By RNZ Pacific
Commemorations have been held in New Caledonia over the weekend to mark the 30th anniversary of the assassination of the pro-independence leader Jean-Marie Tjibaou and his deputy on 4 May 1989.
Tjibaou, leader of the pro-indeoendence Kanak and Socialist National Liberation Front (FLNKS), was killed along with Yeiwéné Yeiwéné.
The two Kanak leaders were gunned down on the island of Ouvéa by a local independence advocate Djubelly Wéa who was upset with the signing of the 1988 Matignon Accord which ended years of unrest.
Wea was in turn shot dead by Tjibaou’s bodyguard.
On the island of Ouvéa, there was also a remembrance of the 19 Kanaks killed by French commandos in the Ouvéa cave hostage crisis a year earlier.
In Hienghène in the north east of the main island, where Tjibaou used to be the mayor, this year’s Tjibaou Cup sports events have been timed to conincide with the anniversary.
Nine years after his death, the impressive Tjibaou Cultural Centre was opened on Noumea’s Tinu Peninsular dedicated to the indigenous linguistic and cultural Kanak culture.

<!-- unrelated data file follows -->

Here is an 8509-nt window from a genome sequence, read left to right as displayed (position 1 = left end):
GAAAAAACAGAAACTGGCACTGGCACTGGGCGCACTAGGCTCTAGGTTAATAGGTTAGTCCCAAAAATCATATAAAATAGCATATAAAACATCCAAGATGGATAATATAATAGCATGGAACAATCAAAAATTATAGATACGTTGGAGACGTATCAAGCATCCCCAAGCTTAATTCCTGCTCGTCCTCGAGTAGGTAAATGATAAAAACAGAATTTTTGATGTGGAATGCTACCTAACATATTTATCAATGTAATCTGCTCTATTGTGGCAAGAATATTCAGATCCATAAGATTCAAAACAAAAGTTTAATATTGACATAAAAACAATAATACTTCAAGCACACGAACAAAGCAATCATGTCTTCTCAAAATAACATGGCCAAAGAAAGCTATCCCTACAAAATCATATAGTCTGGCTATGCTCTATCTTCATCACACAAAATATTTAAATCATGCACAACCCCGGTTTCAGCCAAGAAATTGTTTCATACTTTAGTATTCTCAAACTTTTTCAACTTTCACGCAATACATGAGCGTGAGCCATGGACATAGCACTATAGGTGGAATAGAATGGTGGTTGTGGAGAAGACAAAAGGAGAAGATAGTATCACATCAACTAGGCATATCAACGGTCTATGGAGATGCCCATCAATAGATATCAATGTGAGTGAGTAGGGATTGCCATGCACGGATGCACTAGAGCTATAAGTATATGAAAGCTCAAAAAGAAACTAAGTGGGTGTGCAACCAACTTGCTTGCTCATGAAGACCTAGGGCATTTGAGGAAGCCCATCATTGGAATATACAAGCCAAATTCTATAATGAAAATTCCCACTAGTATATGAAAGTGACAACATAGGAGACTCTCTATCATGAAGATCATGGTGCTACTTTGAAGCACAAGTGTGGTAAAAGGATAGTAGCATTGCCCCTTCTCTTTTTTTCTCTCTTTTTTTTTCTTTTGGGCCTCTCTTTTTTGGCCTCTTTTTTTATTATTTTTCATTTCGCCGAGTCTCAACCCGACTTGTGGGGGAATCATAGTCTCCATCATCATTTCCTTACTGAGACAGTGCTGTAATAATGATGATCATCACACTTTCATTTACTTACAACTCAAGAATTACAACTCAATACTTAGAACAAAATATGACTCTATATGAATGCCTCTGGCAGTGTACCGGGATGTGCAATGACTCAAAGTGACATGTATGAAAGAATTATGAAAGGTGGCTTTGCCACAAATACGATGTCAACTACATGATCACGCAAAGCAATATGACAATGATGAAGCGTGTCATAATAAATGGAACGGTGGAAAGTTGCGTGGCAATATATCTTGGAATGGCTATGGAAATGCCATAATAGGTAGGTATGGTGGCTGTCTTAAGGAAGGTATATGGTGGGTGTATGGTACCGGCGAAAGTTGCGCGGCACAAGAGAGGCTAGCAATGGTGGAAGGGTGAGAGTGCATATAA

His widow, Marie-Claude, chair of the Agency for the Development of Kanak Culture (ADCK), noted: “We, the Kanaks, see it as a culmination of a long struggle for the recognition of our identity; on the French government’s part it is a powerful gesture of restitution.”
This article is published under the Pacific Media Centre’s content partnership with Radio New Zealand.
- David Robie’s 1989 book Blood On Their Banner: Nationalist Struggles in the South Pacific was dedicated to Jean-Marie Tjibaou.
- Carving out – Tjibaou Cultural Centre
- Tjibaou Cultural Centre
- Rebellion – Mathieu Kassovitz’s feature film about the Ouvéa cave hostage crisis